Too Much, Too Soon

Wall Street seemed to have plenty of disappointing economic data and earnings warnings this week. So what was missing?

Stock buyers…

The Dow dropped 66 Friday to 10,623. The Nasdaq fell slipped 15 to 2028, and the S&P 500 shed just over 5 to close out the week at 1214.

The bear market rally seems to have run its course. “Analysts now say [the rally],” USAToday tells, “in which the Dow recaptured the 11,000 mark it lost back in September, was too much, too soon.” Momentum buyers only hope? More aggressive rate cuts from the countries most celebrated civil servant – Fed Chair Alan Greenspan.

“Investors were sold a bill of goods about how to ‘get rich’ during the Great ‘Bull’ Market…” says the Blue Team’s Dan Denning. “The evidence suggests most Americans got just the opposite.” More below…

ADD’L PRICES FOR THE WEEK: Pound slipping…Gold sees

Gold: $272

Crude Oil: $28.68

Natural Gas: $3.98

CRB Index: 209

Dollar Index: 118

The Sad, Sad Euro: $.86

British Pound: $1.39

Japanese Yen: $.82

THE BLUE TEAM HOTWIRE: Investment Intelligence

During the greatest bull market of all time, most Americans missed the boat entirely. Research compiled by the DR Blue Team’s Dan Denning reveals the “very rich” still own about 90% of the total value of stock shares, bonds, trusts, and business equity, and about three-quarters of non-home real estate.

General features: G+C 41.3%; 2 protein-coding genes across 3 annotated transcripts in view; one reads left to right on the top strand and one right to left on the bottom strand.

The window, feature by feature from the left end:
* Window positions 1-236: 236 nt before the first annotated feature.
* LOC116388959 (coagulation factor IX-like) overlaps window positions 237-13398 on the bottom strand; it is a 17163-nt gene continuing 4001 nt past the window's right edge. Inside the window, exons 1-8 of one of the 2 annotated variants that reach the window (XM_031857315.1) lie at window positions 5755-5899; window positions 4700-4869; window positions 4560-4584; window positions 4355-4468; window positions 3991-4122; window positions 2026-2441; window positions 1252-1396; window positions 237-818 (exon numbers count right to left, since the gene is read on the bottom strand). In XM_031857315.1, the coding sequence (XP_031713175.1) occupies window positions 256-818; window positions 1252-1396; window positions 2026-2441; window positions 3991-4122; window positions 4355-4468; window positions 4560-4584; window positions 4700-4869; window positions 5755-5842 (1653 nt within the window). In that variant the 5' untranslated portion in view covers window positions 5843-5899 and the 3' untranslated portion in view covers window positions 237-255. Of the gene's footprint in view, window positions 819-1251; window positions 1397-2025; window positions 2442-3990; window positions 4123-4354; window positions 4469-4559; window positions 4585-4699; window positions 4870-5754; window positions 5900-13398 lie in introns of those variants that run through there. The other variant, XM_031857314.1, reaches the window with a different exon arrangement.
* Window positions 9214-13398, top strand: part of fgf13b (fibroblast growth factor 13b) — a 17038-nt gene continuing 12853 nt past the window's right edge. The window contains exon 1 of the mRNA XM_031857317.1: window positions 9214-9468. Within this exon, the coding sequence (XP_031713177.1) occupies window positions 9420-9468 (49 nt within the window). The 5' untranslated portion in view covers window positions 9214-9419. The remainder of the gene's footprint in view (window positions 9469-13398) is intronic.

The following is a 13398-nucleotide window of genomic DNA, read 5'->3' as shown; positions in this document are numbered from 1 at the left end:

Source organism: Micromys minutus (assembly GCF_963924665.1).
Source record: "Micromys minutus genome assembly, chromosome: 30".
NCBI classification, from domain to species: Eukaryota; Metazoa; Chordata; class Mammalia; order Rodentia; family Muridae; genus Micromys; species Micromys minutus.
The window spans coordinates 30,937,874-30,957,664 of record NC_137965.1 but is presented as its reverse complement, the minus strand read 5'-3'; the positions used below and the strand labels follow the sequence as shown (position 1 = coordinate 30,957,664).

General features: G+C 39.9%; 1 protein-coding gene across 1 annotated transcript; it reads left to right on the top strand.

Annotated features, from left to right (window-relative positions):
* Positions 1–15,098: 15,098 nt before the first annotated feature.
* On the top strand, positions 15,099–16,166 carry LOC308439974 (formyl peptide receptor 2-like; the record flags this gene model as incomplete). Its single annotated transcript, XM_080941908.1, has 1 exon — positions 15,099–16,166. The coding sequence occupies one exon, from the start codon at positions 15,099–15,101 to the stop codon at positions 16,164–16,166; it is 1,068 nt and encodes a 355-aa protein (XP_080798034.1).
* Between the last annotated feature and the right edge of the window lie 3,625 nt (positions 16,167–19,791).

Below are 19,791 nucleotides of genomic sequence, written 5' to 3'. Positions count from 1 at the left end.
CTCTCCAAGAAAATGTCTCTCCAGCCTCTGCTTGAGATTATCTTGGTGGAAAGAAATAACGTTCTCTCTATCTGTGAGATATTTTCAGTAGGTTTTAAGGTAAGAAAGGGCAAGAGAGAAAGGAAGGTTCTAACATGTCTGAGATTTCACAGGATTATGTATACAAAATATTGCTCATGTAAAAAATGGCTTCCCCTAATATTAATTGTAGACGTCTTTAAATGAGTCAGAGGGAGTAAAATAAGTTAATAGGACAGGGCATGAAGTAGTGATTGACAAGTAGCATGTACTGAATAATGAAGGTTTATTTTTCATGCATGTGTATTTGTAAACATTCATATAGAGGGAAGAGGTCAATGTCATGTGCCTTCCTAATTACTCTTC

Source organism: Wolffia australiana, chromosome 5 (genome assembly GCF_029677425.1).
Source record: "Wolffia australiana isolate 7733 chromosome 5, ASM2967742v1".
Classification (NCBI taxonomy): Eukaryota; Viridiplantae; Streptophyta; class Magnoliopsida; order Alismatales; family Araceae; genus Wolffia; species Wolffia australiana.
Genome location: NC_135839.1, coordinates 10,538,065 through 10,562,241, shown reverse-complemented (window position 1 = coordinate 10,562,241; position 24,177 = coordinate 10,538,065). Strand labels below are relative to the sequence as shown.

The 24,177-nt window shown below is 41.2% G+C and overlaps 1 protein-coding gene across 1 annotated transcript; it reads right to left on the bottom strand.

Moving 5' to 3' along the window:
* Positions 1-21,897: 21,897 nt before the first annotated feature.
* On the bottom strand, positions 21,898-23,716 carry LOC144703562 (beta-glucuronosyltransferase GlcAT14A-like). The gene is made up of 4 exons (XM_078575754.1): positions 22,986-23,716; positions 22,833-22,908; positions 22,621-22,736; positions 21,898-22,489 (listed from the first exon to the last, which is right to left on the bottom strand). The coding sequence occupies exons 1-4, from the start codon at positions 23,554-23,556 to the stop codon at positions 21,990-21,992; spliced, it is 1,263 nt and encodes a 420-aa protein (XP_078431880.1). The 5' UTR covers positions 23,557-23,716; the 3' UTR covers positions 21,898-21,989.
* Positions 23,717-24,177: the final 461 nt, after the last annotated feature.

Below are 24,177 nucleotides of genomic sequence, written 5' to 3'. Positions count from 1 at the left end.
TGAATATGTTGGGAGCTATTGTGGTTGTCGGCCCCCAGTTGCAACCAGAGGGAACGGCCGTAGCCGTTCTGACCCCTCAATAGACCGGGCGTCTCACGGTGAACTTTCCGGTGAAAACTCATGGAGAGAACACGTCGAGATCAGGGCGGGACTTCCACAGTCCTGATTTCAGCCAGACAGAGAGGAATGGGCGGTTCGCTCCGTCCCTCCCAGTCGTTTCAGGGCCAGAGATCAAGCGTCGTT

What else?

* Most Americans are Getting Poorer: According the U.S. Census Bureau, for all Americans, median net worth fell by 17% in real terms between 1984 and 1993. 40% of Americans have less than $1,100 in total wealth. The average wealth of the poorest 40% of Americans fell by 76% between 1983 and 1998, and by 1998, had fallen to only $1,100.

* The Rich are Getting Richer: Between 1983 and 1998, the top 1% of Americans received 53% of the total growth in net worth, 56% of the total growth in financial wealth, and 47% of the total increase in income. The figures for the top 20% are 91%, 89%, and 88%, respectively.

* Middle Class Families are Twice as Likely to Have High Debt: The debt to equity ratio was also much higher among the middle 60% of households in 1998, at .51, than among the top 1% (.03) or the next 19% (.13).

Addison Wiggin
Paris, France
June 16-17, 2001

The Daily Reckoning